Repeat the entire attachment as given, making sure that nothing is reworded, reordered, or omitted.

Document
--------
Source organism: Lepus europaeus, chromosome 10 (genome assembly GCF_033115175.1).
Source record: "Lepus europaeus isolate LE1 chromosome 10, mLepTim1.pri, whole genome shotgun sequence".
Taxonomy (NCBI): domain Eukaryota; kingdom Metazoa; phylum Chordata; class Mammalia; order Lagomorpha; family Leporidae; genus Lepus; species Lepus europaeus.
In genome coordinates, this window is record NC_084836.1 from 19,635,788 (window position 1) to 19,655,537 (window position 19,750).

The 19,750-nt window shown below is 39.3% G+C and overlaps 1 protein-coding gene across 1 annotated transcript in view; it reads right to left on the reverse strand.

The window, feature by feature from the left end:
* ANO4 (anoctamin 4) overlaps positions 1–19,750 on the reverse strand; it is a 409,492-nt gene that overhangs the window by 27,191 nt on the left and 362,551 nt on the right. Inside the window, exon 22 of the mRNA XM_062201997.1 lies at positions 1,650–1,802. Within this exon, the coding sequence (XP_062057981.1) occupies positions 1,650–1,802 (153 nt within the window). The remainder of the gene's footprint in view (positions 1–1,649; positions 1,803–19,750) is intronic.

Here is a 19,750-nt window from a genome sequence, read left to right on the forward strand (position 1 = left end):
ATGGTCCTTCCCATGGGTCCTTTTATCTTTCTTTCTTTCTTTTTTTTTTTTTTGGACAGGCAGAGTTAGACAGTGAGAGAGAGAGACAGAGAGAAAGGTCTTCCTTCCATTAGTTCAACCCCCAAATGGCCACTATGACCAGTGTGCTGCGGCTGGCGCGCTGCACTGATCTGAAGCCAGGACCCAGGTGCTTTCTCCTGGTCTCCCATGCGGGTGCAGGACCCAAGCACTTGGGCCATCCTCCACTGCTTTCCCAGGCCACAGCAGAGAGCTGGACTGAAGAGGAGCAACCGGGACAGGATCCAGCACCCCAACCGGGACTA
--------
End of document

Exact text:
Source organism: Lepus europaeus, chromosome 10 (genome assembly GCF_033115175.1).
Source record: "Lepus europaeus isolate LE1 chromosome 10, mLepTim1.pri, whole genome shotgun sequence".
Taxonomy (NCBI): domain Eukaryota; kingdom Metazoa; phylum Chordata; class Mammalia; order Lagomorpha; family Leporidae; genus Lepus; species Lepus europaeus.
In genome coordinates, this window is record NC_084836.1 from 19,635,788 (window position 1) to 19,655,537 (window position 19,750).

The 19,750-nt window shown below is 39.3% G+C and overlaps 1 protein-coding gene across 1 annotated transcript in view; it reads right to left on the reverse strand.

The window, feature by feature from the left end:
* ANO4 (anoctamin 4) overlaps positions 1–19,750 on the reverse strand; it is a 409,492-nt gene that overhangs the window by 27,191 nt on the left and 362,551 nt on the right. Inside the window, exon 22 of the mRNA XM_062201997.1 lies at positions 1,650–1,802. Within this exon, the coding sequence (XP_062057981.1) occupies positions 1,650–1,802 (153 nt within the window). The remainder of the gene's footprint in view (positions 1–1,649; positions 1,803–19,750) is intronic.

Here is a 19,750-nt window from a genome sequence, read left to right on the forward strand (position 1 = left end):
ATGGTCCTTCCCATGGGTCCTTTTATCTTTCTTTCTTTCTTTTTTTTTTTTTTGGACAGGCAGAGTTAGACAGTGAGAGAGAGAGACAGAGAGAAAGGTCTTCCTTCCATTAGTTCAACCCCCAAATGGCCACTATGACCAGTGTGCTGCGGCTGGCGCGCTGCACTGATCTGAAGCCAGGACCCAGGTGCTTTCTCCTGGTCTCCCATGCGGGTGCAGGACCCAAGCACTTGGGCCATCCTCCACTGCTTTCCCAGGCCACAGCAGAGAGCTGGACTGAAGAGGAGCAACCGGGACAGGATCCAGCACCCCAACCGGGACTA